My wife and I will be moving from Texas to Calgary early in 2021. We’re trying to do as much research on the move as possible. To be honest, the complexities of the tax systems between both Canada and the US is making our heads spin.
Although we’ll be working for a few years after we move to Canada will be the retired relatively quickly. We don’t have much in the way of investments in Canada other than a small RRSP and a bank account.
Most of our investments are in the US which include cash, real estate, IRAs, small 401k and a regular Fidelity investment account.
I was going some research on specific forms that we would need to complete for our tax returns and stumbled across the CRA form T1135. I have a few questions about this form.
- Do we really need to complete this form?
- Can we use any of the simplified methods for reporting our US investments?
- Do I need to report our IRA and 401k accounts on the T1135
Should I be thinking about moving our US investments to Canada?
Thanks for any help you can provide.
Thanks for the email. Let me see if I can provide some quick answers for you in order to help. Considering the complexity of these issues we’ll want to fully flush out your situation over the phone. Please give me a call at 250-661-9417 so we can properly review your cross border tax and investment situation.
In most cases, if you’re foreign (non-Canadian) investments have a cost basis that exceeds $100,000 you’ll be required to complete form T1135. Some investment accounts will be excluded from this requirement (more on this below).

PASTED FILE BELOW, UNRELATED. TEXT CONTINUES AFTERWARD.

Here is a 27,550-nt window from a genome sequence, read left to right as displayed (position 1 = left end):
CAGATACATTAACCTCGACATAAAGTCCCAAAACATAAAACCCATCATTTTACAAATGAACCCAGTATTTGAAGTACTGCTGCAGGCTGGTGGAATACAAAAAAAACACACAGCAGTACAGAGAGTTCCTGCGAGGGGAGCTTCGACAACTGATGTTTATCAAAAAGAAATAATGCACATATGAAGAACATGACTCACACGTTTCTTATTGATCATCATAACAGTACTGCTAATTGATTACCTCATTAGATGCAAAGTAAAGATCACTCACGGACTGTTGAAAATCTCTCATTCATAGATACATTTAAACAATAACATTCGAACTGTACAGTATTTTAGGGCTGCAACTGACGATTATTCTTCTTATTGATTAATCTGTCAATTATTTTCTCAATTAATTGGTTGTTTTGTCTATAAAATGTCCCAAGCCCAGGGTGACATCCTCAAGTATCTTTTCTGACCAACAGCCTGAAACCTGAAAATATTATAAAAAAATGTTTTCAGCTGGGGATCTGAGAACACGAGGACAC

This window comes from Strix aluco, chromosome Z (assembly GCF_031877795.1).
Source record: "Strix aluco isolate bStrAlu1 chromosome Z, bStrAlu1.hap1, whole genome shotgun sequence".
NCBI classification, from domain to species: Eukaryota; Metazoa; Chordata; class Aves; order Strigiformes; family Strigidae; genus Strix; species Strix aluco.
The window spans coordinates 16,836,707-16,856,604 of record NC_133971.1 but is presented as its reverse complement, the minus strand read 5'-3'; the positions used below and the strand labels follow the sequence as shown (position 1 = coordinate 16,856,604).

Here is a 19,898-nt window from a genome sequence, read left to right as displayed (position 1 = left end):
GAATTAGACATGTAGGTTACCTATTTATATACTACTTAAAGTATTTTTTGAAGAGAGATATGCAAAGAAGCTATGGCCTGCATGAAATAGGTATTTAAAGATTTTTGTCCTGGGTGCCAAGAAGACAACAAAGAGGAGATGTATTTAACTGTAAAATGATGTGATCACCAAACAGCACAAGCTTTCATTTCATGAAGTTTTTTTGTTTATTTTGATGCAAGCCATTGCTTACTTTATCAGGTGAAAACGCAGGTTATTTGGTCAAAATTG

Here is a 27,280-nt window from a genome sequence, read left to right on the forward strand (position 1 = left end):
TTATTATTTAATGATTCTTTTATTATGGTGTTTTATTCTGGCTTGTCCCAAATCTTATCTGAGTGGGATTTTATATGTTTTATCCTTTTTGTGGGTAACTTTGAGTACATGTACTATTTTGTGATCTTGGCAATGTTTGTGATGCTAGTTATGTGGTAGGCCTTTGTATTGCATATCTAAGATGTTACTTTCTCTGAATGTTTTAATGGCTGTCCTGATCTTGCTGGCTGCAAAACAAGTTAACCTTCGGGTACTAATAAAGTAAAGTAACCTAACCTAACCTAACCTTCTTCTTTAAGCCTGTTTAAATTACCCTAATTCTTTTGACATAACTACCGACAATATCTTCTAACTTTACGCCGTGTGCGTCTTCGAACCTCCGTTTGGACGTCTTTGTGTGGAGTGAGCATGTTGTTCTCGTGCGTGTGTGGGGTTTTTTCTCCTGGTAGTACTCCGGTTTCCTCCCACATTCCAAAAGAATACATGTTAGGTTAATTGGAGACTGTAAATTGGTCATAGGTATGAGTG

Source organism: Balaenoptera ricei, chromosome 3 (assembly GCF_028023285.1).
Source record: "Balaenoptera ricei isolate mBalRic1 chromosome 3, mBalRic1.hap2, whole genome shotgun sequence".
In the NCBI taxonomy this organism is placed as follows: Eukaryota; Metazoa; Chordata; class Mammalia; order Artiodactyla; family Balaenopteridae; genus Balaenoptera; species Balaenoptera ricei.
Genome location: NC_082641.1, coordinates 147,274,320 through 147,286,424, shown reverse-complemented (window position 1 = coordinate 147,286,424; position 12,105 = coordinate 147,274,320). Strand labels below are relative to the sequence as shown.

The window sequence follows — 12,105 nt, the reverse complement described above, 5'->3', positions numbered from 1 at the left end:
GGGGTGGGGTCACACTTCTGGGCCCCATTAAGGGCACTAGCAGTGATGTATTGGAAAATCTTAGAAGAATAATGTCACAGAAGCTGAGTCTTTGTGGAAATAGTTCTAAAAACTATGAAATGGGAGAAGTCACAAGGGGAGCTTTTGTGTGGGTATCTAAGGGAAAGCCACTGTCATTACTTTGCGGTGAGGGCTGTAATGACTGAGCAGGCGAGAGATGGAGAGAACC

Your cost basis for your accounts will not actually be the historical cost basis of the investment accounts, but rather the fair market value of the investments when you entered Canada. For Canadian tax purposes Canada allows you to adjust your historical cost basis (when you move to Canada) up to FMV so that you will not be taxed on accrued gains that you have yet to realize before moving to Canada.
In general terms, accounts such as US IRAs, ROTH IRAs and 401k accounts will not need to be reported on form T1135.
CRA also allows for a first year exemption from filing form T1135 assuming you have not been a tax resident of Canada in the past. That being said, I tend to advise clients to file the form the first year of entry to ensure it’s not missed in subsequent years.
CRA allows for a simplified method of reporting for those with accounts less than $250,000. For those over these cost amounts a more detailed reporting is required.
For taxpayers with investments with a cost exceeding $250,000 will be required to report individual investments on the form. For investments that are held in a Canadian account however the requirements are much less onerous.
In your case the Fidelity accounts would not qualify for this simplified filing requirement unless the FMV of your account was under $250,000. If not, you’ll need to report the following for each security in your portfolio:
- Name of the stock
- Country code
- Maximum cost in the year
- Cost at year end
- Gross income earned on the investment
- Any gain or loss realized on the individual investment
As you can imagine the work required to prepare this level of detail is significant. In many cases the cost to prepare the T1135 exceeds the cost to prepare the actual tax returns.
For this reason we tend to advise clients move their US investments up to Canada in a Canadian investment account. Not only is this much more efficient for clients it allows for a much simpler method of T1135 filings.
I hope that helped and please don’t hesitate to call me at 250-661-9417 if you want to chat in more detail.